It’s a common conversation these days: One person says, “Black lives matter.” Then another responds, “No, all lives matter.”
It’s also a complete misunderstanding of what the phrase “black lives matter” means. The person on the receiving end interprets the phrase as “black lives matter more than any other lives.”
But the point of Black Lives Matter isn't to suggest that black lives should be or are more important than all other lives. Instead, it’s simply pointing out that black people's lives are relatively undervalued in the US — and more likely to be ended by police — and the country needs to recognize that inequity to bring an end to it.
To this end, a better way to understand Black Lives Matter is by looking at its driving phrase as “black lives matter, too.” So all lives do matter, obviously, but it’s one subset of lives in particular that’s currently undervalued in America.
But if that isn’t good enough, here are nine other ways the response “all lives matter” has been rebuked.
1) “All houses matter”
2) A Reddit user’s explanationComment ELI5: Why is it so controversial when someone says "All Lives Matter" instead of "Black Lives Matter"?
3) “All plates matter”
4) “There are other diseases too”
5) “I too have felt loss”
6) A Unitarian Universalist minister’s explanation to a church member
Taken from the Unitarian Universalist Association's website:
Of course all lives matter. Central to Unitarian Universalism is the affirmation of the inherent worth and dignity of every person. Sadly, our society has a long history of treating some people as less valuable than others. Study after study has confirmed that in equivalent situations, African Americans and Latinos are treated with deadly force far more often than White people, and authorities held less accountable. Unfortunately, racial bias continues to exist even when it is no longer conscious—this too is confirmed by multiple studies. A lack of accountability in the use of force combined with unconscious bias is too often a deadly combination – and one that could place police officers, as well as the public, in great danger.
To say that Black lives matter is not to say that other lives do not; indeed, it is quite the reverse—it is to recognize that all lives do matter, and to acknowledge that African Americans are often targeted unfairly (witness the number of African Americans accosted daily for no reason other than walking through a White neighborhood—including some, like young Trayvon Martin, who lost their lives) and that our society is not yet so advanced as to have become truly color blind. This means that many people of goodwill face the hard task of recognizing that these societal ills continue to exist, and that White privilege continues to exist, even though we wish it didn’t and would not have asked for it. I certainly agree that no loving God would judge anyone by skin color.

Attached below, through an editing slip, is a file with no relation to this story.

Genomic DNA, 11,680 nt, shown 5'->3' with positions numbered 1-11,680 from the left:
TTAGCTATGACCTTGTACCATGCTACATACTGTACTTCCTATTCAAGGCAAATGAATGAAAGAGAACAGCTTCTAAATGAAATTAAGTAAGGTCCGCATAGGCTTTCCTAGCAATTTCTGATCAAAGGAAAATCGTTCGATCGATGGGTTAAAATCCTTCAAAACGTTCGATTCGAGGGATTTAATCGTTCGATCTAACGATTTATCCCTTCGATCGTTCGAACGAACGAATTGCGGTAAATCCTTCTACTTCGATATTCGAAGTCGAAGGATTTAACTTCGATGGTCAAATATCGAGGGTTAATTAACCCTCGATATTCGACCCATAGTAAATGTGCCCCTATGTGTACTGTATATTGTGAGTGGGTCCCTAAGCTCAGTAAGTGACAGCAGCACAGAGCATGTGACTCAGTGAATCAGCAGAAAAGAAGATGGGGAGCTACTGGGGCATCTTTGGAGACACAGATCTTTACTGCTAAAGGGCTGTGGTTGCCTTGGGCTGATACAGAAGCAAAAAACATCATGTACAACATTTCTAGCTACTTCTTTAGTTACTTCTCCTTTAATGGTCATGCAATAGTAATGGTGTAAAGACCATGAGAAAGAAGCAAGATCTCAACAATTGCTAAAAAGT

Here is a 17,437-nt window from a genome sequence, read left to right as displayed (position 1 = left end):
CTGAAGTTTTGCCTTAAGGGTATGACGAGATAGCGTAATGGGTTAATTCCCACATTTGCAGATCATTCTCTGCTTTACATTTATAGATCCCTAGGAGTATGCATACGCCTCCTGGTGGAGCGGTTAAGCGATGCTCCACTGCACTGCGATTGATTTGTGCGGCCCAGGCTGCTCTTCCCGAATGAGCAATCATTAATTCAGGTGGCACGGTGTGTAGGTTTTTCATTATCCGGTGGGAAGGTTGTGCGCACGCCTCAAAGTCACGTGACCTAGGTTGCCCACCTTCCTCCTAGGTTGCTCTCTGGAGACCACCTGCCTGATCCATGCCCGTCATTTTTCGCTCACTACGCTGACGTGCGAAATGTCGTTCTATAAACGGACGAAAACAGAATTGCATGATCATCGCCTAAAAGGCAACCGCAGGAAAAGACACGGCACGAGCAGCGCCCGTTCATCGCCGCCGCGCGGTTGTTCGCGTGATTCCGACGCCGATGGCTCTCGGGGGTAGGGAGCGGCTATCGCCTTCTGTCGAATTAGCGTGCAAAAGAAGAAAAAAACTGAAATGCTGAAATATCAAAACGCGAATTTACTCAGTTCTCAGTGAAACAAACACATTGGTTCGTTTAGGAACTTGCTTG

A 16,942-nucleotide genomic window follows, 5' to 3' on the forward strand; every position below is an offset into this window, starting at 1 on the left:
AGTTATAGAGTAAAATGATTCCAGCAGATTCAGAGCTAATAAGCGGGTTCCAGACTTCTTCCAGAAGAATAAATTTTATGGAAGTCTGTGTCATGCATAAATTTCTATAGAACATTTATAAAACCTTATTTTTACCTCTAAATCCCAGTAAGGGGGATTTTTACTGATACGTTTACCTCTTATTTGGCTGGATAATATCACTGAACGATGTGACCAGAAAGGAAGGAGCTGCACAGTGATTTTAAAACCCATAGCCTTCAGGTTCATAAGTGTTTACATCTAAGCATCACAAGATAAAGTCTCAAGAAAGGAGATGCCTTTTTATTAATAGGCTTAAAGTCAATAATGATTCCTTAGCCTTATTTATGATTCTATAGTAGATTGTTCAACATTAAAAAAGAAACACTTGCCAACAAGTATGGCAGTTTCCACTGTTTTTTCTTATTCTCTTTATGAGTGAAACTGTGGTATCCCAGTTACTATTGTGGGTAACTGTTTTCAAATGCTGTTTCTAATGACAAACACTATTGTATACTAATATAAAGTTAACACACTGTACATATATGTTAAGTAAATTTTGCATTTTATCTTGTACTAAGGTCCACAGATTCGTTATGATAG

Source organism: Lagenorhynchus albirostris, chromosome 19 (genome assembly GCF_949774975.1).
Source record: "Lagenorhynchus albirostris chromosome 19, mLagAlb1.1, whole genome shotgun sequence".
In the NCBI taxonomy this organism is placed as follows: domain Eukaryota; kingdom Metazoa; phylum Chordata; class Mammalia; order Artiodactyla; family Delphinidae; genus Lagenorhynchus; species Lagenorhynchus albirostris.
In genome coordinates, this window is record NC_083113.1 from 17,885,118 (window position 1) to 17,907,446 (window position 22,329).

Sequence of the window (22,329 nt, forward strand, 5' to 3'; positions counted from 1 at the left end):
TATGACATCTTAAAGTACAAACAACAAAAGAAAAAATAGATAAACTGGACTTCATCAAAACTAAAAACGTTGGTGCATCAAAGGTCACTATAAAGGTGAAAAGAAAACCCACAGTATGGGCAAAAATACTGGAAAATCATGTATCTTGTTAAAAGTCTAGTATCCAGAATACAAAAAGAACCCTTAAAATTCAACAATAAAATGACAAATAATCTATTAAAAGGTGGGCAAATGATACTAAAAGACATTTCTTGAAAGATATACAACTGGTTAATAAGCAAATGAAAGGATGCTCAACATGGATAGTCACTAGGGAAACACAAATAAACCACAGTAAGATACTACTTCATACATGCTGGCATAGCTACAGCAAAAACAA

As a White man, I have never been followed by security in a department store, or been stopped by police for driving through a neighborhood in which I didn’t live. My African American friends have, almost to a person, had these experiences. Some have been through incidents that were far worse. I owe it to the ideal that we share, the ideal that all lives matter, to take their experiences seriously and listen to what they are saying. To deny the truth of these experiences because they make me uncomfortable would be to place my comfort above the safety of others, and I cannot do that.
I very much appreciate you writing to me, and am glad that we share the goal of coming to a day when people will not be judged, consciously or unconsciously, on the basis of their race. I believe that day is possible, too, but that it will take a great deal of work to get there. That work begins by listening to one another, and listening especially to the voices of those who have the least power in society. If nothing else is clear from the past few weeks, it is painfully evident that a great many people do not believe that they are treated fairly. Healing begins by listening to those voices and stories.